The 1982 eruptions of El Chichon volcano, Mexico (2): Observations and numerical modelling of tephra-fall distribution

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Tephra fallout from the A-1 (March 29, 0532 UT), B (April 4, 0135 UT), and C (April 4, 1122 UT) 1982 explosive eruptions of El Chichon produced three tephra fall deposits over southeastern Mexico. Bidirectional spreading of eruption plumes, as documented by satellite images, was due to a combination of tropospheric and stratospheric transport, with heaviest deposition of tephra from the ENE tropospheric lobes. Maximum column heights for the eruptions of 27, 32, and 29 km, respectively, have been determined by comparing maximum lithic-clast dispersal in the deposits with predicted lithic isopleths based on a theoretical model of pyroclast fallout from eruption columns. These column heights suggest peak mass eruption rates of 1.1 × 108, 1.9 × 108, and 1.3 × 108 kg/s. Maximum column heights and mass eruption rates occured early in each event based on the normal size grading of the fall deposits. Sequential satellite images of plume transport and the production of a large stratospheric aerosol plume indicate that the eruption columns were sustained at stratospheric altitudes for a significant portion of their duration. New estimates of tephra fall volume based on integration of isopach area and thickness yield a total volume of 2.19 km3 (1.09 km3 DRE, dense rock equivalent) or roughly twice the amount of the deposit mapped on the ground. Up to one-half of the erupted mass was therefore deposited elsewhere as highly dispersed tephra. © 1986 Springer-Verlag.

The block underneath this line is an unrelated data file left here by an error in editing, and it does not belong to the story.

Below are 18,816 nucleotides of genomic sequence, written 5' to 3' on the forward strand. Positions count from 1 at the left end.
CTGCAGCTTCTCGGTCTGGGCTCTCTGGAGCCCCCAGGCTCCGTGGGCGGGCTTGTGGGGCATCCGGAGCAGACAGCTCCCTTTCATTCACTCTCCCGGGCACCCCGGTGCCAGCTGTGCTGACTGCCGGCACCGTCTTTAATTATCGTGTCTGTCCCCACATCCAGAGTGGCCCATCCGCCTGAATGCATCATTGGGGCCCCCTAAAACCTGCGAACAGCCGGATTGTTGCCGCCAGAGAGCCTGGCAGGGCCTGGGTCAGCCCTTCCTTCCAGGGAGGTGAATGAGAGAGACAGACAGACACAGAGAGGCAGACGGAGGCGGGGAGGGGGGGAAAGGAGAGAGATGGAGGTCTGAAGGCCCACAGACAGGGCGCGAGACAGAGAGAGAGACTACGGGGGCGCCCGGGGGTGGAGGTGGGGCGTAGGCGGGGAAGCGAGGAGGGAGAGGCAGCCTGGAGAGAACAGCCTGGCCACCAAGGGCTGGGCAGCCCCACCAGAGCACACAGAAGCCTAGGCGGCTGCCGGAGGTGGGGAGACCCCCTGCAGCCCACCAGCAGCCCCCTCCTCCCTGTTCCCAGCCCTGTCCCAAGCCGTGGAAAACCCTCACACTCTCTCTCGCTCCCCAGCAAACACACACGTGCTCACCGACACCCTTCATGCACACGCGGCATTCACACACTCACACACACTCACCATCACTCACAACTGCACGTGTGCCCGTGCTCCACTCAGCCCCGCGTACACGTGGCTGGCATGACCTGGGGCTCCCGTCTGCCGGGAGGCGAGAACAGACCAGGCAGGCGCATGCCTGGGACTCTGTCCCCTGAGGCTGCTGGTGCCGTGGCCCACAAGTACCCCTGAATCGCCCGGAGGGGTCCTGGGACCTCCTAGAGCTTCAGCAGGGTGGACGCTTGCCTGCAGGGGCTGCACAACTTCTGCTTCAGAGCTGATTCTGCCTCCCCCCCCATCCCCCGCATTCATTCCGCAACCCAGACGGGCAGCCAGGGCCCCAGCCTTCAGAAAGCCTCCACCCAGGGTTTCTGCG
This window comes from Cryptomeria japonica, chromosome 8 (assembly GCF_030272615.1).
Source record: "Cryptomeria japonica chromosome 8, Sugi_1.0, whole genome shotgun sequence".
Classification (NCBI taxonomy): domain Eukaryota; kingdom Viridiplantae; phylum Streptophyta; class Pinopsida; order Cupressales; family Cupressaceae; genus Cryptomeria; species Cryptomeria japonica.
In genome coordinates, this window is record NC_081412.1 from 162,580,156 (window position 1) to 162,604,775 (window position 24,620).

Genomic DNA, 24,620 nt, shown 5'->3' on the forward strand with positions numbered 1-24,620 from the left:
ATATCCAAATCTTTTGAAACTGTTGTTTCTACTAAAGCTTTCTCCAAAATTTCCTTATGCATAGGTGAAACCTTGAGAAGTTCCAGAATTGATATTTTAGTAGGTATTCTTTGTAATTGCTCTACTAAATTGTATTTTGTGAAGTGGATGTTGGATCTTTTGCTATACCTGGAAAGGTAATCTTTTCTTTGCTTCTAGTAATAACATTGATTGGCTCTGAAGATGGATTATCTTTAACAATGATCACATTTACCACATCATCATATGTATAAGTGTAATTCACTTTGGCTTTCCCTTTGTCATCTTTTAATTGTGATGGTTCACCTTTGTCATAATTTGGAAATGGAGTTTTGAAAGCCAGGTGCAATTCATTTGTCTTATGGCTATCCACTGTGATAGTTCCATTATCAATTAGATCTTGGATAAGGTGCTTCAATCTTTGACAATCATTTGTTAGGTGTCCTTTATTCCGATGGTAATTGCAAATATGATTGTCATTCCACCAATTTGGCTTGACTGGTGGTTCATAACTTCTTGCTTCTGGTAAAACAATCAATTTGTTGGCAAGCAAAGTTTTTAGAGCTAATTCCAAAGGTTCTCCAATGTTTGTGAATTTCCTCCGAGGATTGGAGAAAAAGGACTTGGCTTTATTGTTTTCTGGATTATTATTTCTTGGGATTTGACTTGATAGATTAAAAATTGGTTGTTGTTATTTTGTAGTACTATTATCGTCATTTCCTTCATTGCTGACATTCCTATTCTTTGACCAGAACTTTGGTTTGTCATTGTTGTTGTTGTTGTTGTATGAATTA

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Bulletin of Volcanology